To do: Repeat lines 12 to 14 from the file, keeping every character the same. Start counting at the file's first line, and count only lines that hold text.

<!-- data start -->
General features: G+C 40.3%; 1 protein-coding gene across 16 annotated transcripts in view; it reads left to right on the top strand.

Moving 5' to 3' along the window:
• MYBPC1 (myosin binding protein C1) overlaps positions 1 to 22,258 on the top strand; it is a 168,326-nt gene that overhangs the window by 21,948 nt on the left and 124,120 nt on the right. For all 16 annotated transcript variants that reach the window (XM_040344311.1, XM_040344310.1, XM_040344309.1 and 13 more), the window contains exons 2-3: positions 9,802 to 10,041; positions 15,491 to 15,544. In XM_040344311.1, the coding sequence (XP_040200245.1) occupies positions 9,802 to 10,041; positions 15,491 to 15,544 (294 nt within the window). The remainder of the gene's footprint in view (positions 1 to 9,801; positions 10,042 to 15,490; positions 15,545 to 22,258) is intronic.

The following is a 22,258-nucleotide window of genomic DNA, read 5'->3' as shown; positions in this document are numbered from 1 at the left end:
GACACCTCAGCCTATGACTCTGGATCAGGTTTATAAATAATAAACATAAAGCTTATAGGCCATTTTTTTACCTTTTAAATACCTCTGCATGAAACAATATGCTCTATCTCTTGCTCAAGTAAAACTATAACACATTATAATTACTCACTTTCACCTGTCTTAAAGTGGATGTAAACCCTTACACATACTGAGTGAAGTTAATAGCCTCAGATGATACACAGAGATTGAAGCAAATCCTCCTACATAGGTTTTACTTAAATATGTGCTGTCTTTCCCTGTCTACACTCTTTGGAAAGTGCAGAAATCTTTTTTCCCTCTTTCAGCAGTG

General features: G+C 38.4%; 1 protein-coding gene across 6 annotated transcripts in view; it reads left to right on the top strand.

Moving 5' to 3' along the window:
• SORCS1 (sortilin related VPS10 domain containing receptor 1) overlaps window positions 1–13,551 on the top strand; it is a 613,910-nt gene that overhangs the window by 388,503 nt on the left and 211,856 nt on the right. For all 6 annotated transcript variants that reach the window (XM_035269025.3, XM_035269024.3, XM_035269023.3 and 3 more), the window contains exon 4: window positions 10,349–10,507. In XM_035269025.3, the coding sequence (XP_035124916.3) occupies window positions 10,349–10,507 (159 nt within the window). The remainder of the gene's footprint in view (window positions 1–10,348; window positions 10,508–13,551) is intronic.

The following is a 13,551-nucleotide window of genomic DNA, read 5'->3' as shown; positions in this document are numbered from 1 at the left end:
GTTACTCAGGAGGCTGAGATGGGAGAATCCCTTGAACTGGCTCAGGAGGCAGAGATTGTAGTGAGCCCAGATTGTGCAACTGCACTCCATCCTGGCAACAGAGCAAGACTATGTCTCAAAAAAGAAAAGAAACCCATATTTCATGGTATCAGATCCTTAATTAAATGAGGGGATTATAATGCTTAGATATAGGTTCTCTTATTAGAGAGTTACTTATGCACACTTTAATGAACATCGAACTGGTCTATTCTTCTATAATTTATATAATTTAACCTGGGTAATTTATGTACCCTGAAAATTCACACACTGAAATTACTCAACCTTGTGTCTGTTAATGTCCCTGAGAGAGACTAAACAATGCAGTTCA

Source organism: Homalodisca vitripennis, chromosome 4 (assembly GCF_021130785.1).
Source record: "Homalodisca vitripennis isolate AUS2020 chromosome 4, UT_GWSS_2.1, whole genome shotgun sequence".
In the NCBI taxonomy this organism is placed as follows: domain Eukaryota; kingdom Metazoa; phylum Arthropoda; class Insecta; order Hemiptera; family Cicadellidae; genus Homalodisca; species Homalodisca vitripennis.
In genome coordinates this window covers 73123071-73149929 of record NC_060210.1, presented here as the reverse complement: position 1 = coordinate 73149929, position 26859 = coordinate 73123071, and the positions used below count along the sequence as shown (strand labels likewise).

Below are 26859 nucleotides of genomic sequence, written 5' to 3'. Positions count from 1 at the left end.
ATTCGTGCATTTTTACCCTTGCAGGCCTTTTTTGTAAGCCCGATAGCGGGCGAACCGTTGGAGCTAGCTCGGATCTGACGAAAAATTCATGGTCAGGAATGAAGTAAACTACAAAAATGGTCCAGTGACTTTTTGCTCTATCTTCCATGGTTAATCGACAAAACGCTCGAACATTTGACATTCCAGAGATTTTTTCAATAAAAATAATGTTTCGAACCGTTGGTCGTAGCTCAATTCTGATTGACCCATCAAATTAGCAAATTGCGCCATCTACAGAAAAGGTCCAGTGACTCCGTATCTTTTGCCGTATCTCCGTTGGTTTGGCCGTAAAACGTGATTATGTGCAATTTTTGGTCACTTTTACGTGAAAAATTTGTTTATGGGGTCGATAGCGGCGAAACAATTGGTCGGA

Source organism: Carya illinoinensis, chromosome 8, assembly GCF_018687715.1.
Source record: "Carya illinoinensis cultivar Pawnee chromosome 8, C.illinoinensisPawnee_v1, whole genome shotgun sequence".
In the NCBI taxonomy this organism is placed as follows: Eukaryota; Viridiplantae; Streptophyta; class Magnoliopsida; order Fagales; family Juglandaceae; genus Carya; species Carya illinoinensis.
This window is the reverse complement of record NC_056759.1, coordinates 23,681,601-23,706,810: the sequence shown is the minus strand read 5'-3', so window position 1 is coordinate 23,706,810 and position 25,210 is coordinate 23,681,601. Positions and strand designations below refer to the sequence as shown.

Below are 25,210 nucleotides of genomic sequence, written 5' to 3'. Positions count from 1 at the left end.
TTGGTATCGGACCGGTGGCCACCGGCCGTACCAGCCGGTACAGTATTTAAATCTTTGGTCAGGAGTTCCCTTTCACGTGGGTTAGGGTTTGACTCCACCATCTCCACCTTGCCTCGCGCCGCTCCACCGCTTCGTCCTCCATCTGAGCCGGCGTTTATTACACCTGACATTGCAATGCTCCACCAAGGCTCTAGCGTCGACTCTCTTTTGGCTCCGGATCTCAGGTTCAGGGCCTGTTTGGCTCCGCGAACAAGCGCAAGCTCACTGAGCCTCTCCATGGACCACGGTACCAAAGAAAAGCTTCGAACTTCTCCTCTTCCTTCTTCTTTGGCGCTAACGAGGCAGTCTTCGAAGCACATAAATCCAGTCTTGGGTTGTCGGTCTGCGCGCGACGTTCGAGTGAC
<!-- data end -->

Source record: "Homalodisca vitripennis isolate AUS2020 chromosome 4, UT_GWSS_2.1, whole genome shotgun sequence".
In the NCBI taxonomy this organism is placed as follows: domain Eukaryota; kingdom Metazoa; phylum Arthropoda; class Insecta; order Hemiptera; family Cicadellidae; genus Homalodisca; species Homalodisca vitripennis.
In genome coordinates this window covers 73123071-73149929 of record NC_060210.1, presented here as the reverse complement: position 1 = coordinate 73149929, position 26859 = coordinate 73123071, and the positions used below count along the sequence as shown (strand labels likewise).